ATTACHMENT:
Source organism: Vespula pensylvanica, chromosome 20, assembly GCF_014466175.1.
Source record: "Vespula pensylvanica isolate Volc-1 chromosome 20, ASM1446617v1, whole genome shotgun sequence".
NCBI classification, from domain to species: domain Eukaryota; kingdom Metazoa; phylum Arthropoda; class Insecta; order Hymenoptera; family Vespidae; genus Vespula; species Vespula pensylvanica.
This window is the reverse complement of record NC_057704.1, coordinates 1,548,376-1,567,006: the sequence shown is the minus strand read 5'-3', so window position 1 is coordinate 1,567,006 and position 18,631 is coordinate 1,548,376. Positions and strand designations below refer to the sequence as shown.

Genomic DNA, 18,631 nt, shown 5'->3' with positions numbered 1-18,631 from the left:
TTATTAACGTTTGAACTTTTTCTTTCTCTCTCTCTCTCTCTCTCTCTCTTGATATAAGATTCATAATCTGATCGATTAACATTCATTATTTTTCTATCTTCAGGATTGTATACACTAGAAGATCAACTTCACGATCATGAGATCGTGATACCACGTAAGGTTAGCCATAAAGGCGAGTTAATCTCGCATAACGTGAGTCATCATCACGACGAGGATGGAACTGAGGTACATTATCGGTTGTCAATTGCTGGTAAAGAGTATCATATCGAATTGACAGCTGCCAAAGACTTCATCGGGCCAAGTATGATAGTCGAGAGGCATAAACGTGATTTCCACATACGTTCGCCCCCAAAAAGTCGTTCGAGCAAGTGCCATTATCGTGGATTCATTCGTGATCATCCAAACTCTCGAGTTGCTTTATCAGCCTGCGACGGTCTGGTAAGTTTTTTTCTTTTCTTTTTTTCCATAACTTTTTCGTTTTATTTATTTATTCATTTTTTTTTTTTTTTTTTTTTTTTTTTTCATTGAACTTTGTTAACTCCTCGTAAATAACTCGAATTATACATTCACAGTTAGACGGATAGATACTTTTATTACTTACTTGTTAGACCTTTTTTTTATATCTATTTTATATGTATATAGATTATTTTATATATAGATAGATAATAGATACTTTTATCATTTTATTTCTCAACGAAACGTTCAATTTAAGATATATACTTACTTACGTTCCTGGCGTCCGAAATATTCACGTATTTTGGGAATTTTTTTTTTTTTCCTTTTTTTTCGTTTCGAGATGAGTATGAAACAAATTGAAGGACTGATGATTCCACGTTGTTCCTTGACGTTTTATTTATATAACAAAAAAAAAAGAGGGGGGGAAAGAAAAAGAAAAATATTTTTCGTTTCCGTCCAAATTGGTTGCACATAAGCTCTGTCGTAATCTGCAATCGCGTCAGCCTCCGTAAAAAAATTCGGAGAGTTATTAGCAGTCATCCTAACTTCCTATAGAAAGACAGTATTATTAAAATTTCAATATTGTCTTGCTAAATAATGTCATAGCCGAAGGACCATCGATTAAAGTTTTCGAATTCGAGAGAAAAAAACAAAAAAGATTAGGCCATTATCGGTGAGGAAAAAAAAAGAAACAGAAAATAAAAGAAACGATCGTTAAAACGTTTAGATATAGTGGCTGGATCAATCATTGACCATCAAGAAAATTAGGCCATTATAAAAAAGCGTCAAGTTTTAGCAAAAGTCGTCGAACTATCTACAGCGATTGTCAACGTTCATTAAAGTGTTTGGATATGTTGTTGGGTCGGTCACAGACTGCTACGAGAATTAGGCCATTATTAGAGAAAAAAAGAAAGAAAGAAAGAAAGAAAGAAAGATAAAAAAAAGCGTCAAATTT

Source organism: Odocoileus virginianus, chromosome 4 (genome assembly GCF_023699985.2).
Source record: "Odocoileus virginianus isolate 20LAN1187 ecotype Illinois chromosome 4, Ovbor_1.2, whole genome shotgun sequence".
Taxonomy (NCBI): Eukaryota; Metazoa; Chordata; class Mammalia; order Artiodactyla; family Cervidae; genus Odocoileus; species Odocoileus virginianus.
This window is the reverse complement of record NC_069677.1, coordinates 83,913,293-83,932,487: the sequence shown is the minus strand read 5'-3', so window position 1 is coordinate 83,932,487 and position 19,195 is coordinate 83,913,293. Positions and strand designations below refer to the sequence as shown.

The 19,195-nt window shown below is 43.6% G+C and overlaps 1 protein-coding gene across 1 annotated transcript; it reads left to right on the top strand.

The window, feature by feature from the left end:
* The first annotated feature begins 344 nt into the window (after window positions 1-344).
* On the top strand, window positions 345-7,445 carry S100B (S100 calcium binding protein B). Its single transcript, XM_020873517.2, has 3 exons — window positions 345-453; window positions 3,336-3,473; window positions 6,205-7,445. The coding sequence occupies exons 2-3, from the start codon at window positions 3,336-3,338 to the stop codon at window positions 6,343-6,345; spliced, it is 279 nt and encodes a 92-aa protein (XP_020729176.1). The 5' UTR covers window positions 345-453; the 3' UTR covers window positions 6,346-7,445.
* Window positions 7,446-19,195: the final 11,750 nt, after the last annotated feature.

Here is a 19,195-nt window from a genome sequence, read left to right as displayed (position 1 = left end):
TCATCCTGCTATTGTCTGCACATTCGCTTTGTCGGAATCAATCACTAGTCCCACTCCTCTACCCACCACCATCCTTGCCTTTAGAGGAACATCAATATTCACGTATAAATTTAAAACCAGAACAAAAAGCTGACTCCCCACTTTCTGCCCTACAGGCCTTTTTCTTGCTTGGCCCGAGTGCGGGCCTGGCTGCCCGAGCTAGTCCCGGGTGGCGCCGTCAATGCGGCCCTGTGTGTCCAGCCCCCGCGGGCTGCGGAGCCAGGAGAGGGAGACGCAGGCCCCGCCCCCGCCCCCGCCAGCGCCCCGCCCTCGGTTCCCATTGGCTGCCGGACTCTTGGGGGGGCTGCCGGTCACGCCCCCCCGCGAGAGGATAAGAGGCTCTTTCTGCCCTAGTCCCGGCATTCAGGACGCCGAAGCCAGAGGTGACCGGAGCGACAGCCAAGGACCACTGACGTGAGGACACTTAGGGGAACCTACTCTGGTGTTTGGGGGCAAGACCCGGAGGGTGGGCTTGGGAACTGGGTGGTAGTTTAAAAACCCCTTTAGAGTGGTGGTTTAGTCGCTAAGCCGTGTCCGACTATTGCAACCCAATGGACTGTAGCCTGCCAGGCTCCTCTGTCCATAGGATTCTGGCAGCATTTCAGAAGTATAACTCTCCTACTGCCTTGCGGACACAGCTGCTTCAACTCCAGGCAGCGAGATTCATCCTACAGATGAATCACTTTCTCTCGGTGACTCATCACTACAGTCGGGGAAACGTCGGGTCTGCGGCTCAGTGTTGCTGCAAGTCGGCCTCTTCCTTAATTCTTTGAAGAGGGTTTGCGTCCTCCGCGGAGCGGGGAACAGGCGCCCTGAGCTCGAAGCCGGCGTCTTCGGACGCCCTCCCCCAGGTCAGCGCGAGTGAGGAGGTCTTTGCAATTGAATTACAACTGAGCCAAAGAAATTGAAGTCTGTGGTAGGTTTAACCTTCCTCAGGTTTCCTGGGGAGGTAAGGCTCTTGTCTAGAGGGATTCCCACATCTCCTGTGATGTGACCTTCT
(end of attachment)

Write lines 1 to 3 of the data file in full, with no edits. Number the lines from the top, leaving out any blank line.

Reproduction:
Source organism: Vespula pensylvanica, chromosome 20, assembly GCF_014466175.1.
Source record: "Vespula pensylvanica isolate Volc-1 chromosome 20, ASM1446617v1, whole genome shotgun sequence".
NCBI classification, from domain to species: domain Eukaryota; kingdom Metazoa; phylum Arthropoda; class Insecta; order Hymenoptera; family Vespidae; genus Vespula; species Vespula pensylvanica.